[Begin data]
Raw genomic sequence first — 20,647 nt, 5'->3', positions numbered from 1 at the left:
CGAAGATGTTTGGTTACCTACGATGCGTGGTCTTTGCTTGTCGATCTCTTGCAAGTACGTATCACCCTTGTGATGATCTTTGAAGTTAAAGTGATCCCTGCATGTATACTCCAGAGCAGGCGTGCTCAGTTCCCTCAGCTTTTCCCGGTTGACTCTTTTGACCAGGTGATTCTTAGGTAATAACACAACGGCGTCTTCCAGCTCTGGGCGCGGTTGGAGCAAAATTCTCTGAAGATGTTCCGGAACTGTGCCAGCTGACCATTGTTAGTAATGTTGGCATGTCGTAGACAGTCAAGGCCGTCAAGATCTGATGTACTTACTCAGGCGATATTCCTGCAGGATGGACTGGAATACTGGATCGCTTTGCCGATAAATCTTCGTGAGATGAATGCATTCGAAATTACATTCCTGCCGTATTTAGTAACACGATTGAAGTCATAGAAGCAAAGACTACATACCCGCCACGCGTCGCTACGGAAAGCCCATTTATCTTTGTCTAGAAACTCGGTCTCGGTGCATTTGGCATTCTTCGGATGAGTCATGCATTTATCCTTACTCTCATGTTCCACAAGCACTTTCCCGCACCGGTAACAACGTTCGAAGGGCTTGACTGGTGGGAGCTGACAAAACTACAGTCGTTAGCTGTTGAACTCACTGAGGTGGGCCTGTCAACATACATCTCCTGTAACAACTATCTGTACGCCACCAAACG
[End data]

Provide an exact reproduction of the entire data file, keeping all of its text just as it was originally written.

Raw genomic sequence first — 20,647 nt, 5'->3', positions numbered from 1 at the left:
CGAAGATGTTTGGTTACCTACGATGCGTGGTCTTTGCTTGTCGATCTCTTGCAAGTACGTATCACCCTTGTGATGATCTTTGAAGTTAAAGTGATCCCTGCATGTATACTCCAGAGCAGGCGTGCTCAGTTCCCTCAGCTTTTCCCGGTTGACTCTTTTGACCAGGTGATTCTTAGGTAATAACACAACGGCGTCTTCCAGCTCTGGGCGCGGTTGGAGCAAAATTCTCTGAAGATGTTCCGGAACTGTGCCAGCTGACCATTGTTAGTAATGTTGGCATGTCGTAGACAGTCAAGGCCGTCAAGATCTGATGTACTTACTCAGGCGATATTCCTGCAGGATGGACTGGAATACTGGATCGCTTTGCCGATAAATCTTCGTGAGATGAATGCATTCGAAATTACATTCCTGCCGTATTTAGTAACACGATTGAAGTCATAGAAGCAAAGACTACATACCCGCCACGCGTCGCTACGGAAAGCCCATTTATCTTTGTCTAGAAACTCGGTCTCGGTGCATTTGGCATTCTTCGGATGAGTCATGCATTTATCCTTACTCTCATGTTCCACAAGCACTTTCCCGCACCGGTAACAACGTTCGAAGGGCTTGACTGGTGGGAGCTGACAAAACTACAGTCGTTAGCTGTTGAACTCACTGAGGTGGGCCTGTCAACATACATCTCCTGTAACAACTATCTGTACGCCACCAAACG